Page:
Review: The Boathouse, William Meikle, 2018.
This and Songs of Dreaming Gods are the only full novel length treatments of Meikle’s Sigils and Totems idea. That’s the notion that there are strange houses about the earth where other dimensions can be glimpsed and where our dead loved ones might be seen again in some other timeline where they live on.
But Meikle violently wrenches and twists his idea about here, reminds us that we don’t know how these houses are created and how they work, and implies other forces beyond are ken can alter that function.
Whereas Songs of Dreaming Gods was claustrophobic and set in a house whose rooms shift in time, this novel is open aired. Very little of it takes place in its Sigil House. Rather, most of it takes place in Catalina, Newfoundland which happens to be Meikle’s home. Of all his stories I’ve read, this and Island Life seem to best evoke a place. There’s the run down harbor which has seen better days, the local bar, the hills about the shore. Also, a significant portion of the story has Catalina blasted by a hurricane. Meikle makes you feel the fury of that hurricane as it floods the town’s streets.
Our hero is David Wiggins. He’s not a cop or adventurer or soldier like a lot of Meikle heroes. He sells magazine ads in Toronto. But a call from back home in Catalina convinces him he should see his dying mother.
He’s not exactly a likable figure in the first few chapters. He hasn’t spoken to his mother in years. He’s even ambivalent about visiting her as she dies, but regrets and love and affection are discovered as he talks with his mother in her last minutes of life.
And she leaves him a memento: a chess piece, a king carved out of a whale’s teeth.
And soon, as David re-establishes his relationship with his old boyhood friend Scott Nobles, he finds out lots of people have similar chess pieces in town, and they take them on frequent trips to the boathouse where they can visit the dead.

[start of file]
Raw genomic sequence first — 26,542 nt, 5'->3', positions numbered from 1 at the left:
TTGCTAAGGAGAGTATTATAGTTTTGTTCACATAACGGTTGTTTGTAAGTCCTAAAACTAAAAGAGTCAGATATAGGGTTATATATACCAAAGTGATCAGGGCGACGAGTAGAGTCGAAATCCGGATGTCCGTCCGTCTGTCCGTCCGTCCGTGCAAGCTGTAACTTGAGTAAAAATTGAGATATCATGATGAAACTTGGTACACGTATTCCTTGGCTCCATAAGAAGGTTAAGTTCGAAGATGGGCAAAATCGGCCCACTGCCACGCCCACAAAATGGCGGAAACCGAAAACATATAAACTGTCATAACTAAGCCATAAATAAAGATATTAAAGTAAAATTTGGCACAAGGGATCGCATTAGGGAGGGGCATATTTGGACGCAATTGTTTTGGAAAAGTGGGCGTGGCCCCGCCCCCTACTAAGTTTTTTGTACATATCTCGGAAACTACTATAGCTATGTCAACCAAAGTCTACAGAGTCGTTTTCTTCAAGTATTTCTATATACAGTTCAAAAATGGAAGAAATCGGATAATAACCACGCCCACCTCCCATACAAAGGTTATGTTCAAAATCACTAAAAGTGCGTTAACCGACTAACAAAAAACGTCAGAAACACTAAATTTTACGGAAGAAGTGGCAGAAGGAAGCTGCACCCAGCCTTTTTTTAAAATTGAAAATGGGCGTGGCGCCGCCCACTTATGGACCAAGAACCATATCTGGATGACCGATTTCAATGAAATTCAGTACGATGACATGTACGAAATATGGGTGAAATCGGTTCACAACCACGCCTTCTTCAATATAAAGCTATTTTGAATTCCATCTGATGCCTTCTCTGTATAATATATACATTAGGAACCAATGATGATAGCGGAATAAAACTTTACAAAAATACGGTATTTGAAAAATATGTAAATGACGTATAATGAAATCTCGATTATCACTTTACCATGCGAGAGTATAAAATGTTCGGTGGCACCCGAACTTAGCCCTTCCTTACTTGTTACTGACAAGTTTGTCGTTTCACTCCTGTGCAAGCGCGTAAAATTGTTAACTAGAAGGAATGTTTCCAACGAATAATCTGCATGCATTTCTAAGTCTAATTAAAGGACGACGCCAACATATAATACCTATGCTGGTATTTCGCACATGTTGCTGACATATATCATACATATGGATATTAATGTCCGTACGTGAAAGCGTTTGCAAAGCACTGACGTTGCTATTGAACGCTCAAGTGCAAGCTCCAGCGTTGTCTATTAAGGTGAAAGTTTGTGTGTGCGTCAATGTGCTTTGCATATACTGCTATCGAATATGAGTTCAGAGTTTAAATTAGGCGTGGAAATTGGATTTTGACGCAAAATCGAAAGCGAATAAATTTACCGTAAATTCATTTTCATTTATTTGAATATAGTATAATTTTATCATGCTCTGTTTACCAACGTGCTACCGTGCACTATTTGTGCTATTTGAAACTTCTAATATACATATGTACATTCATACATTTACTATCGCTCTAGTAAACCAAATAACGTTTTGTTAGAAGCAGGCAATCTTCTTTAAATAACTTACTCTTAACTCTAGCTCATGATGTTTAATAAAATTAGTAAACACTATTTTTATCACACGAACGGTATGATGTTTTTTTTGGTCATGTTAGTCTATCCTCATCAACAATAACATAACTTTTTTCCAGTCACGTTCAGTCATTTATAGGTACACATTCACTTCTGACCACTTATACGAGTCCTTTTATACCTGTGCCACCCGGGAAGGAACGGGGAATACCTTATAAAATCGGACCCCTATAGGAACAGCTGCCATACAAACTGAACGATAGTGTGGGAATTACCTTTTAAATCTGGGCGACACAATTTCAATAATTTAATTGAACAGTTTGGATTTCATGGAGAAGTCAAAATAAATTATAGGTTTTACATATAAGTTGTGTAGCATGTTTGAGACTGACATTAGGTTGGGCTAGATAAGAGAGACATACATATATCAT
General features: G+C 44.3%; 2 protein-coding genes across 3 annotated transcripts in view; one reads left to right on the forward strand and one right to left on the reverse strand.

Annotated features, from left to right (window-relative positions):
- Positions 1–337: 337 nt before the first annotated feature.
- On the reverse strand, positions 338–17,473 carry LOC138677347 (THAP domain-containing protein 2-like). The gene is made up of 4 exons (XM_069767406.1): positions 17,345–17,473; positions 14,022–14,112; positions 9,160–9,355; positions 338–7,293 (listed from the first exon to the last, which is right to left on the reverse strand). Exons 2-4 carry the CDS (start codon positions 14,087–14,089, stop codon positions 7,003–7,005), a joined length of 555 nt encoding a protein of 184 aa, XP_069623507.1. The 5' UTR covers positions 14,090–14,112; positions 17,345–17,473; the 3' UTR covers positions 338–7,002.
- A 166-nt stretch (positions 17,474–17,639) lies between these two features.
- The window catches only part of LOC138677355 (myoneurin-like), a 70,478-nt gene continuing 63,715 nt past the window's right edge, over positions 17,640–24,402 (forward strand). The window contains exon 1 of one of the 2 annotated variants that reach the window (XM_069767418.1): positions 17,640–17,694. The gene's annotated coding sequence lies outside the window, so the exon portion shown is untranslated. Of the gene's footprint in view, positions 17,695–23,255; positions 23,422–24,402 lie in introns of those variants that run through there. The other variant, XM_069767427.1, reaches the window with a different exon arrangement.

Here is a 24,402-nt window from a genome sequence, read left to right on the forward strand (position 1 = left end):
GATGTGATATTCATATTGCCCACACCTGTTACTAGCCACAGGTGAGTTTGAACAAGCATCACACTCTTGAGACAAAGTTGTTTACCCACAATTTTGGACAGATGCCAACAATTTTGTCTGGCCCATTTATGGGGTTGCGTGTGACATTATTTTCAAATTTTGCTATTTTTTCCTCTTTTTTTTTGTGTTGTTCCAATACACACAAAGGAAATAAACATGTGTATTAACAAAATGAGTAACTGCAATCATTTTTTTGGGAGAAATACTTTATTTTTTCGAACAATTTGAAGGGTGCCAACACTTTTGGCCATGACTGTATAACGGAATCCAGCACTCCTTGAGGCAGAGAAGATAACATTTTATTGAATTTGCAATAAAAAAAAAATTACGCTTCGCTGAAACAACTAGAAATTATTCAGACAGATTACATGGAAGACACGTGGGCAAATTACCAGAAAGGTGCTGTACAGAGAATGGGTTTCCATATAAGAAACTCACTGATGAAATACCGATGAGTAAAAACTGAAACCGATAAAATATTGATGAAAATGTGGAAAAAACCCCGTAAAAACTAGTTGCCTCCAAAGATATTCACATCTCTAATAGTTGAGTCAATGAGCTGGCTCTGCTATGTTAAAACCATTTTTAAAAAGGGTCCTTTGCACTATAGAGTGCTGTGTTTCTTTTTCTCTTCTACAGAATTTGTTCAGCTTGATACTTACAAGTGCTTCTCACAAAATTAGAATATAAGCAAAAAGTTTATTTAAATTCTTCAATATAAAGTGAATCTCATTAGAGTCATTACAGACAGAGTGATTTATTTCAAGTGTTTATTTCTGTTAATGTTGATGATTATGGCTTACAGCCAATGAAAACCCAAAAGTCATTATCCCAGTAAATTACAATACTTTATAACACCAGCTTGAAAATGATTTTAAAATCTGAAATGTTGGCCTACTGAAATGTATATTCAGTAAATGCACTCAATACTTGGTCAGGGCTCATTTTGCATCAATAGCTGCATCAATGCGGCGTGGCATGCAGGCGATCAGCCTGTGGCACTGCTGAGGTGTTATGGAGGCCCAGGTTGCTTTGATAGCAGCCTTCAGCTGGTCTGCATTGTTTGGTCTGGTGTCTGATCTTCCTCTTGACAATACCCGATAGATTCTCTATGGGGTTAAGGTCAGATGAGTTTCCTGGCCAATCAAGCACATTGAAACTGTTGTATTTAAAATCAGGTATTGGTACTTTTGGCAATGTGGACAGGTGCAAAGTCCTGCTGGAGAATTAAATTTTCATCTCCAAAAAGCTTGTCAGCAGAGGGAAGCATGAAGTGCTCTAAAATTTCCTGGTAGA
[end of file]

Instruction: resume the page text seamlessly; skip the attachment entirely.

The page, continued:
Meikle doesn’t do his usual multi-viewpoint here. The story is all told through David’s eyes though he jumps back and forth between his boyhood in the town and his return.
And his return just happens to coincide with a lot of people dying.
Meikle’s explanation for all the weirdness is so unexpected, so novel, that I had to skim parts of the book to see if I missed something. I still don’t see all the linkages between events, all the whys, but I felt there was an order behind the events. Sometimes a weird fiction writer just has to know when to stop with the explanations and just go with “because”.
This and Broken Sigil are my favorite of the Sigils and Totems series. The latter is the classic demonstration how the Sigils and Totems work. This novel is, so far, Meikle’s most inventive variation on it. But I also liked its atmosphere and setting, the blasting winds and rains of Catalina and the wonderfully described Eye, location of the boathouse.
And, if I’m completely honest, the death of David’s mother and his coming to terms with it, caught me in a melancholy moment because of my own mother’s recent death (not, I hasten to add, in any circumstances similar to Wiggins’ mother).
I’d recommend this book for fans of weird fiction even if you aren’t interested in the central Sigils and Totems conceit.